I am writing this blog entry listening to music on Headphones. A pair of Audio Technica ATH-AD900 as it happens. Do you care about the make and model of headphones I use? Probably not. You would only care if, like me, you are a particular type of Audiophile. I love speakers, don’t get me wrong, but headphones are my passion. I like nearly everything about them.
For starters, high end sound is available at a fraction of the price with headphones. They are more personal, naturally. They allow music to be portable. They are collectible – multiple sets of speakers is overkill for most living areas, but having half a dozen (or more) sets of cans is almost standard for the average audiophile.
As a music producer I am a particular kind of audiophile. An audiophile with a cause. Headphones for me are both a pleasure and a tool. Flat response, reference headphones are of great use to check mixes alongside the speaker equivalent at the studio. For those that don’t know, “Flat response” refers to audio sources that do not change the sound of the audio. They don’t boost the bass, cut the treble, etc, instead offering a “true” representation of the sound. Of course, completely flat is both near impossible and very expensive, but there are degrees of such things in all price brackets!
Headphones expose stereo in a different way to speakers. One should not be used above the other, but both should be employed when mixing and mastering, especially considering that a huge market segment now listens on headphones more than speakers. Condensed living in cities, commuting, iCulture… all of these have contributed to the rise and rise of headphone culture.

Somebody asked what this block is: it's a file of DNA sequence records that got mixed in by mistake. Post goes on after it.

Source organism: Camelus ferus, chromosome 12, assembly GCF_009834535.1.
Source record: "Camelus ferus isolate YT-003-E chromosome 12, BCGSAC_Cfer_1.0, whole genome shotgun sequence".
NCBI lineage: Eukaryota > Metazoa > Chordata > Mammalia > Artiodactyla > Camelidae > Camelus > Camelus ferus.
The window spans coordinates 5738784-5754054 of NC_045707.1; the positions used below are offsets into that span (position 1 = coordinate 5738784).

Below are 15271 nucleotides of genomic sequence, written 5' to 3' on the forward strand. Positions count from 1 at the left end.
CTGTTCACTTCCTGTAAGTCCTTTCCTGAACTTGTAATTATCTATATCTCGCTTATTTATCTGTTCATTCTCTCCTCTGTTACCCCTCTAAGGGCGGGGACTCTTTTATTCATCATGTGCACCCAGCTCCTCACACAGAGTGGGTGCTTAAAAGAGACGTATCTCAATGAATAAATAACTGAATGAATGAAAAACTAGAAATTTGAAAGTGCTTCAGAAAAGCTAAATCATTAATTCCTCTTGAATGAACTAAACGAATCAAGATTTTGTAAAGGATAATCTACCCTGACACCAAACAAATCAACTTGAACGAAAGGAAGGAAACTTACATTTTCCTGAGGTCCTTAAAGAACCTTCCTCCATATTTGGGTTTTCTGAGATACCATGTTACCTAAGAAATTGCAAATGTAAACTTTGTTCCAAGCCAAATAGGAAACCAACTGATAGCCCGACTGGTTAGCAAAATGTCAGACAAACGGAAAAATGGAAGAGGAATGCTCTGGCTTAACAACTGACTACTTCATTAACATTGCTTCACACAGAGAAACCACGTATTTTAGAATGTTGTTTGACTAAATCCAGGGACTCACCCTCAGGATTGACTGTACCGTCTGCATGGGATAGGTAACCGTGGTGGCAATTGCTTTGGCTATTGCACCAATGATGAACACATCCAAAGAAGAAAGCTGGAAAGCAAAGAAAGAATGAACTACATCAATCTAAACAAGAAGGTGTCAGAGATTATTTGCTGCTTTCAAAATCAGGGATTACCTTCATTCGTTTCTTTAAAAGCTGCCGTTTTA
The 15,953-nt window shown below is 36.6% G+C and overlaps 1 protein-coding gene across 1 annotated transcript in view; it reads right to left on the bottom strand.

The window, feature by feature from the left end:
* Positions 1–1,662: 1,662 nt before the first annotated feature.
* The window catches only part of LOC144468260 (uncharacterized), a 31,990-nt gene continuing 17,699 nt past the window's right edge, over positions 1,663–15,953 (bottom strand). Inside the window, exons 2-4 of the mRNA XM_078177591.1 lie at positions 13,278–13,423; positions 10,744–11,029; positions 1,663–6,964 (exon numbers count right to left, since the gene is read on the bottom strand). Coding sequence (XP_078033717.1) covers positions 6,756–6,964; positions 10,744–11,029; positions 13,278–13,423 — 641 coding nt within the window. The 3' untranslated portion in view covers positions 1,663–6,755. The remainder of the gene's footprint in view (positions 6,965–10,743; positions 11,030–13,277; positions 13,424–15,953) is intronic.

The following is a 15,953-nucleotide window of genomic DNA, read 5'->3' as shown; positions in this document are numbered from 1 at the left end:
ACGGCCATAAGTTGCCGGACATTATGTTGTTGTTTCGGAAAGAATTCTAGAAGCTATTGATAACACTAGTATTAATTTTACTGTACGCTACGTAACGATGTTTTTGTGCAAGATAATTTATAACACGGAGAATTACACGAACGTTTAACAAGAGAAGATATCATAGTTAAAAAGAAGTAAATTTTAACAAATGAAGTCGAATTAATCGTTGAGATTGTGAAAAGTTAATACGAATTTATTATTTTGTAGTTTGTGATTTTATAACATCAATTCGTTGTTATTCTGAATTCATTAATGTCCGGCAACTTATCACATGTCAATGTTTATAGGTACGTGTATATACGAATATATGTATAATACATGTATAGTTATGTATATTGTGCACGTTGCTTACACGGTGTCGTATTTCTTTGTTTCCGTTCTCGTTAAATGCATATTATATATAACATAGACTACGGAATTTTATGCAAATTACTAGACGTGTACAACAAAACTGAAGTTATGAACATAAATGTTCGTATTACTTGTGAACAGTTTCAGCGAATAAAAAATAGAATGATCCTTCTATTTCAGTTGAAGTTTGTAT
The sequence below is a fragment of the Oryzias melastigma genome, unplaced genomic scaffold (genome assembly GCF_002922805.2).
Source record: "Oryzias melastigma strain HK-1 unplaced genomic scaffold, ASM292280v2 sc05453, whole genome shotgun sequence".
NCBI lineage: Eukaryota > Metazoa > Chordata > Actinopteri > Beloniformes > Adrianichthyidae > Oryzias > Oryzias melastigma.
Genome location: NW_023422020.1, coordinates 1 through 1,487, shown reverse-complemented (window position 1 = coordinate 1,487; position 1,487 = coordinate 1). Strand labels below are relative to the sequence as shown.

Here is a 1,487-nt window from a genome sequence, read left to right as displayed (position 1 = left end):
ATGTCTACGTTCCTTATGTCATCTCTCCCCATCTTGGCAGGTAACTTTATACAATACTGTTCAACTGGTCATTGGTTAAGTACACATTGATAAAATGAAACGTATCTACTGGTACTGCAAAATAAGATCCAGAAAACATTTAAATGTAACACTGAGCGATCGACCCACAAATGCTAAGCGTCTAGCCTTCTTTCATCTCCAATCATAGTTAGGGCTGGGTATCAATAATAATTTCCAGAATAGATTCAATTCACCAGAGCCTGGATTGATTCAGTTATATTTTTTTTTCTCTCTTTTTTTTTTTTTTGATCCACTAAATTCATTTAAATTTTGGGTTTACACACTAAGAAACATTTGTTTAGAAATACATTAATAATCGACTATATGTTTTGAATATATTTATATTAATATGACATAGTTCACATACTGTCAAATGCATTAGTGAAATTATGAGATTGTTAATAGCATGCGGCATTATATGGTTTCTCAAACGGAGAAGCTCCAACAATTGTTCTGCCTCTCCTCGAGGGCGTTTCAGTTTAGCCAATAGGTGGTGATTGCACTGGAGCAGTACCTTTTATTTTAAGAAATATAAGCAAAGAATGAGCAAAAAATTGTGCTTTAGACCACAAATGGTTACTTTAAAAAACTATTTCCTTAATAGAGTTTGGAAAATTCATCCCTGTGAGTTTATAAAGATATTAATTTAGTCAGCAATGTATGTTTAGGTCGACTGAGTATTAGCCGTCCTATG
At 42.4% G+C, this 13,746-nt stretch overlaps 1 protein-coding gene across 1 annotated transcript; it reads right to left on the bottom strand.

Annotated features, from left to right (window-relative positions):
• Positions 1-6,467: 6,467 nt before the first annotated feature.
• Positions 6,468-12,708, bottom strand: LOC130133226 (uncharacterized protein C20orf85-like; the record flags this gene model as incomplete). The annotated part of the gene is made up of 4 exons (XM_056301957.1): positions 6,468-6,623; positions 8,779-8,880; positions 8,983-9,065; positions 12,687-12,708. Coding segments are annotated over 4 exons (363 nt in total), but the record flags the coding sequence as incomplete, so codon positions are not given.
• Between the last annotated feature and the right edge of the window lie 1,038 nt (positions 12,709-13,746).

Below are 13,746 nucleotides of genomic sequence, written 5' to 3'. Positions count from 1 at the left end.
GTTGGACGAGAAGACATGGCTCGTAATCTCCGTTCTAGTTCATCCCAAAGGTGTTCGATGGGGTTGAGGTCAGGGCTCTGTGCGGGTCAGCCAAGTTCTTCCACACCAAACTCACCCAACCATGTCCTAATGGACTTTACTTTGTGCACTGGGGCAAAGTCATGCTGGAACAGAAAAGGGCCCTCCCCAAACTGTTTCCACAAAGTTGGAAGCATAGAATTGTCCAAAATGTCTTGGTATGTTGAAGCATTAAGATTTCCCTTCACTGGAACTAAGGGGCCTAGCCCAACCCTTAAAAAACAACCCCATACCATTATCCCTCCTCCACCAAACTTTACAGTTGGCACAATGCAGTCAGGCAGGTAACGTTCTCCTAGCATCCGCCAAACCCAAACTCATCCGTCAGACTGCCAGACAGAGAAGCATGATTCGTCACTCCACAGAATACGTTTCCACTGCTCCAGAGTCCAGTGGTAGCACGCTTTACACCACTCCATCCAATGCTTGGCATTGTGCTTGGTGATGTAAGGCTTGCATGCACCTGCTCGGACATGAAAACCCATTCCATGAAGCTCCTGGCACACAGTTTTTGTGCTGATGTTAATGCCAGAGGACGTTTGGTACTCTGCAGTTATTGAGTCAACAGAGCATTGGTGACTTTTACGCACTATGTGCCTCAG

Audiophilia is an obsession. Obsession for the right sound. The correct sound. The pleasant sound. Flat response is ideal for the studio. Flat response that covers the lowest lows to the shrillest highs, not colouring either nor point anything in between.
A while ago I picked up the Audio Technica headphones I mentioned. These are rated for 5 to 30,000 hz. Far beyond the human range of hearing, with a rather flat curve for their type and price bracket. They are open backed and rather large, so are clearly an “at home” headphone. I liked them instantly. They are comfortable and light weight – not unimportant factors, as ergonomics are of great importance for listening for extended periods. The are clear, open and uncoloured. They did, however, lack a bass punch when plugged straight into the iPhone/Stereo, a common consensus reading the audio forums and reviews. Cue an evening searching the forums and review channels for my next purchase: A headphone amp. That’s right, a further device between the music and the output. We are truly in audiophile territory now.